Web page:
Early in the service, women pray at a crib that represents Krishna's crib. 

By 10.15PM the temple was packed and the service was really going. There was a band at the front of the room backing up vocalists who led the crowd in prayer through song and call and response. Hinduism is nothing like Christianity - the two come from completely different traditions and parts of the world - but the service reminded me a lot of revival meetings and evangelical services I've covered in the US.
Men pray during the service

As the night went on, the temple became more and more crowded. By the end of the night, it was full well past overflowing. There was no room left inside, people in Hindu temples sit on the floor, and the floor was completely full. There was a narrow aisle from the doors to the front of the temple, but even that was impassible as people overflowed onto the aisle. 

I was struck by genuine warmth and kindness people showed me through the evening. I was the only farang (Thai for European or white skinned foreigner) at the service, between that and my cameras I really stuck out.Throughout the evening I was treated as an honored guest. Even though people sit on the floor during the service, I was repeatedly offered a chair, which I declined because I was moving around the room as I photographed, and not one person looked askance at my photography.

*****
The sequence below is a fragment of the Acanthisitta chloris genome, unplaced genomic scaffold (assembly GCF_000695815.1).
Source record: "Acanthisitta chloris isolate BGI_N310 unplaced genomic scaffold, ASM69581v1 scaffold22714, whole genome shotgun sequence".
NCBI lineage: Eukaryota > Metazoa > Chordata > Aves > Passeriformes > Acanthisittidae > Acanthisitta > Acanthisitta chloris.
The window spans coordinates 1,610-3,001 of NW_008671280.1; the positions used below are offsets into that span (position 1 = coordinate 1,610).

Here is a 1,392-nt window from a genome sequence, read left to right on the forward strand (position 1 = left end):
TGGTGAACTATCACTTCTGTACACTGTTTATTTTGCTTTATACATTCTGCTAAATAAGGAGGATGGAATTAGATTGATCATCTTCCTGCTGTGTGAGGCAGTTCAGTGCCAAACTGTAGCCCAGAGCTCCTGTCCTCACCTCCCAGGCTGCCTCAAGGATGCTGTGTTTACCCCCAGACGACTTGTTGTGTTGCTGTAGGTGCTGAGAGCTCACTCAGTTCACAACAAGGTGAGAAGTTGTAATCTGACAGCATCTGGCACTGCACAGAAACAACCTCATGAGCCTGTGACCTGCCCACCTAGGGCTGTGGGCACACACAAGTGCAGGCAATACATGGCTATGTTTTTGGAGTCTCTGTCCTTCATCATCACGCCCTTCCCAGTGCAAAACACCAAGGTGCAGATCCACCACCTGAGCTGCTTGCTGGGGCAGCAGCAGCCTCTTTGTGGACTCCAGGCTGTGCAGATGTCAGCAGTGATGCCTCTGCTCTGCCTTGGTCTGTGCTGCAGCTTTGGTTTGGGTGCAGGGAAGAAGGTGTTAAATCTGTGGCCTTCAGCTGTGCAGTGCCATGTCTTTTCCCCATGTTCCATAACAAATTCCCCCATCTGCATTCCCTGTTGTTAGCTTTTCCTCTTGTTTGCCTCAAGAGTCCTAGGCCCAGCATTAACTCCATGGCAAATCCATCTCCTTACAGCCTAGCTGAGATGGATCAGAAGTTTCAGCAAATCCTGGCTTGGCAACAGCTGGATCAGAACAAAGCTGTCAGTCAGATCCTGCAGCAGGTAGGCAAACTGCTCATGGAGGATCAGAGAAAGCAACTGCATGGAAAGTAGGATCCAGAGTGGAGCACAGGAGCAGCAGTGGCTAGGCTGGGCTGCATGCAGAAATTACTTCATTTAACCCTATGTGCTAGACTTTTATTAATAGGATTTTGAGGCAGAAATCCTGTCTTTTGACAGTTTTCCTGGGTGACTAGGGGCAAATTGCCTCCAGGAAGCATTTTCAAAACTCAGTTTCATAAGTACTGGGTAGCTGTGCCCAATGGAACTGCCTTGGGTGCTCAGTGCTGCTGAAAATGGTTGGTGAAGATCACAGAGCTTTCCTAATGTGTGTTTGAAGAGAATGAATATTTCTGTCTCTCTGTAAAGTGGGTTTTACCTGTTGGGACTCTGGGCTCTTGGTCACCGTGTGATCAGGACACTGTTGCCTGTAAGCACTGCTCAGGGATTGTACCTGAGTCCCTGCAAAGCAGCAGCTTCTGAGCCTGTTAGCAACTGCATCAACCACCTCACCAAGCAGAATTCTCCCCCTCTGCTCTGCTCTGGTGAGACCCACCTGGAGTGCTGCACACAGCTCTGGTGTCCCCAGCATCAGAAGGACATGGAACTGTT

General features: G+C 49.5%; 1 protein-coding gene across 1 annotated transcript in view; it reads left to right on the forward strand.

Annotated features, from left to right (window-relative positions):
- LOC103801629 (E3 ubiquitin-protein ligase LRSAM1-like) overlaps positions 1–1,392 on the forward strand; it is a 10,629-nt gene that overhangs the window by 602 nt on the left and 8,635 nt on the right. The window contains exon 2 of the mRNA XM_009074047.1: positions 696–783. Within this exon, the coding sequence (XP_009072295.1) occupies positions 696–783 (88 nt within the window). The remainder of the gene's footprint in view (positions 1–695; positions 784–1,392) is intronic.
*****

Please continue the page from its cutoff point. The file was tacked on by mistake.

During the Janmashtami service

It was a great evening. There are more photos from Janmashtami in my archive
Finally, most of the photos in my archive are available for editorial use or self fulfillment as prints. If you see something you'd like to use or just hang on the wall, click on the "Add to Cart" button and follow the onscreen prompts. 

Monday, August 11, 2014

Feeding the Ghosts

Men burn joss paper, that symbolizes gold bars, on Charoen Krung Street during the Hungry Ghost Festival

The seventh month of the Lunar Calendar is called Ghost Month. The gates of hell are thrown open and ghosts come back to wander the earth. It's a time of piety and celebration in Chinese Buddhist and Taoist communities around the world. Thailand is home to a large Chinese community and the first days of the month, the Hungry Ghost Festival, is an important holiday. 
A man prepares to throw a stack of "hell money" into an incinerator. 

People burn joss paper, the paper represents the things ghosts need to ease their way through the afterlife. Suits, shirts, shoes, money, gold bullion are all incinerated. It's not a raucous holiday like Chinese New Year or the Vegetarian Festival, but it's widely celebrated and brings big crowds to the Chinese temples and shrines.
A man walks past barrels burning hell money and joss paper during the Hungry Ghost festival in Bangkok

A service to venerate ancestors at Wat Mangkon Kamalawat, a large Mahayana Buddhist temple in Chinatown.

There are more photos from Hungry Ghost in my archive or available from ZUMA Press
Finally, most of the photos in my archive are available for editorial use or self fulfillment as prints. If you see something you'd like to use or just hang on the wall, click on the "Add to Cart" button and follow the onscreen prompts. 

Friday, August 8, 2014

And So It Begins

General Boonsang Niampradit, a member of the National Legislative Assembly, arrives at the Parliament in Bangkok before the NLA's opening Friday.